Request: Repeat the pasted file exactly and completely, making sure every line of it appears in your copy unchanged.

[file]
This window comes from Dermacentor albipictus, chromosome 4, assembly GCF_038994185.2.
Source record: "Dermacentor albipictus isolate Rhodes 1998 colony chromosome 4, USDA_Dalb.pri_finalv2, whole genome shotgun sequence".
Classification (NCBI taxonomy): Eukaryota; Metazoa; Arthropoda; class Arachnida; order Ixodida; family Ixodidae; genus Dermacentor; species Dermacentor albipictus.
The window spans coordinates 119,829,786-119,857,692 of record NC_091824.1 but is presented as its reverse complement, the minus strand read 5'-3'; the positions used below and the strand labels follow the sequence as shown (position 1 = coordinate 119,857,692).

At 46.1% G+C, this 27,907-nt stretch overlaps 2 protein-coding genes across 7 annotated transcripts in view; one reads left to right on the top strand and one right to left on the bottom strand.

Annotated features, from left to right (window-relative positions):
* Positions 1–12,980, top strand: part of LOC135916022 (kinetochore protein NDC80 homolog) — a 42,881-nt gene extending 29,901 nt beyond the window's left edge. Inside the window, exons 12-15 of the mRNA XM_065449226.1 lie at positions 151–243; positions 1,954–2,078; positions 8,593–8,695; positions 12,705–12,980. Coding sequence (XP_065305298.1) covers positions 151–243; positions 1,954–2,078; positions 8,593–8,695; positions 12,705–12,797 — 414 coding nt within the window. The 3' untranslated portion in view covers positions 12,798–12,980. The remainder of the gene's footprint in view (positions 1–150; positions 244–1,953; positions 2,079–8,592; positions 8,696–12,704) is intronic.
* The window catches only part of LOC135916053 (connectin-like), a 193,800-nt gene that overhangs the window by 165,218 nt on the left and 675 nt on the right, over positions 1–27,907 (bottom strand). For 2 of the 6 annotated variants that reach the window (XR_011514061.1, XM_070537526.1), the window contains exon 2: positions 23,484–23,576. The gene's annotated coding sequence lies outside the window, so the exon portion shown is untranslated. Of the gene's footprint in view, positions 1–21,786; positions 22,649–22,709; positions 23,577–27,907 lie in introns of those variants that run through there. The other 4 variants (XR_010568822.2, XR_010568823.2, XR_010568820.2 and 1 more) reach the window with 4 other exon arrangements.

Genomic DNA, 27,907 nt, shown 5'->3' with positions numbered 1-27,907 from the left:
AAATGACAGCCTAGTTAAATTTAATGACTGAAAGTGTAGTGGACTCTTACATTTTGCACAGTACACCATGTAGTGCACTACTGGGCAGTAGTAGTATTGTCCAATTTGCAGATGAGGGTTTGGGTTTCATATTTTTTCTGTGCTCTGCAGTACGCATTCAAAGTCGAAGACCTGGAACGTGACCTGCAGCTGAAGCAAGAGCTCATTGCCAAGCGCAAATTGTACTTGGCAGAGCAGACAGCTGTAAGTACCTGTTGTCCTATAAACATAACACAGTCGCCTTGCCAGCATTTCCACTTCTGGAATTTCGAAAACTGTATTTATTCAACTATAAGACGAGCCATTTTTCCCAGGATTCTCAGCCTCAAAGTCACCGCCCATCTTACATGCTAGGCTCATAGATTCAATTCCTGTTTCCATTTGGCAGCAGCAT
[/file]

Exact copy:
This window comes from Dermacentor albipictus, chromosome 4, assembly GCF_038994185.2.
Source record: "Dermacentor albipictus isolate Rhodes 1998 colony chromosome 4, USDA_Dalb.pri_finalv2, whole genome shotgun sequence".
Classification (NCBI taxonomy): Eukaryota; Metazoa; Arthropoda; class Arachnida; order Ixodida; family Ixodidae; genus Dermacentor; species Dermacentor albipictus.
The window spans coordinates 119,829,786-119,857,692 of record NC_091824.1 but is presented as its reverse complement, the minus strand read 5'-3'; the positions used below and the strand labels follow the sequence as shown (position 1 = coordinate 119,857,692).

At 46.1% G+C, this 27,907-nt stretch overlaps 2 protein-coding genes across 7 annotated transcripts in view; one reads left to right on the top strand and one right to left on the bottom strand.

Annotated features, from left to right (window-relative positions):
* Positions 1–12,980, top strand: part of LOC135916022 (kinetochore protein NDC80 homolog) — a 42,881-nt gene extending 29,901 nt beyond the window's left edge. Inside the window, exons 12-15 of the mRNA XM_065449226.1 lie at positions 151–243; positions 1,954–2,078; positions 8,593–8,695; positions 12,705–12,980. Coding sequence (XP_065305298.1) covers positions 151–243; positions 1,954–2,078; positions 8,593–8,695; positions 12,705–12,797 — 414 coding nt within the window. The 3' untranslated portion in view covers positions 12,798–12,980. The remainder of the gene's footprint in view (positions 1–150; positions 244–1,953; positions 2,079–8,592; positions 8,696–12,704) is intronic.
* The window catches only part of LOC135916053 (connectin-like), a 193,800-nt gene that overhangs the window by 165,218 nt on the left and 675 nt on the right, over positions 1–27,907 (bottom strand). For 2 of the 6 annotated variants that reach the window (XR_011514061.1, XM_070537526.1), the window contains exon 2: positions 23,484–23,576. The gene's annotated coding sequence lies outside the window, so the exon portion shown is untranslated. Of the gene's footprint in view, positions 1–21,786; positions 22,649–22,709; positions 23,577–27,907 lie in introns of those variants that run through there. The other 4 variants (XR_010568822.2, XR_010568823.2, XR_010568820.2 and 1 more) reach the window with 4 other exon arrangements.

Genomic DNA, 27,907 nt, shown 5'->3' with positions numbered 1-27,907 from the left:
AAATGACAGCCTAGTTAAATTTAATGACTGAAAGTGTAGTGGACTCTTACATTTTGCACAGTACACCATGTAGTGCACTACTGGGCAGTAGTAGTATTGTCCAATTTGCAGATGAGGGTTTGGGTTTCATATTTTTTCTGTGCTCTGCAGTACGCATTCAAAGTCGAAGACCTGGAACGTGACCTGCAGCTGAAGCAAGAGCTCATTGCCAAGCGCAAATTGTACTTGGCAGAGCAGACAGCTGTAAGTACCTGTTGTCCTATAAACATAACACAGTCGCCTTGCCAGCATTTCCACTTCTGGAATTTCGAAAACTGTATTTATTCAACTATAAGACGAGCCATTTTTCCCAGGATTCTCAGCCTCAAAGTCACCGCCCATCTTACATGCTAGGCTCATAGATTCAATTCCTGTTTCCATTTGGCAGCAGCAT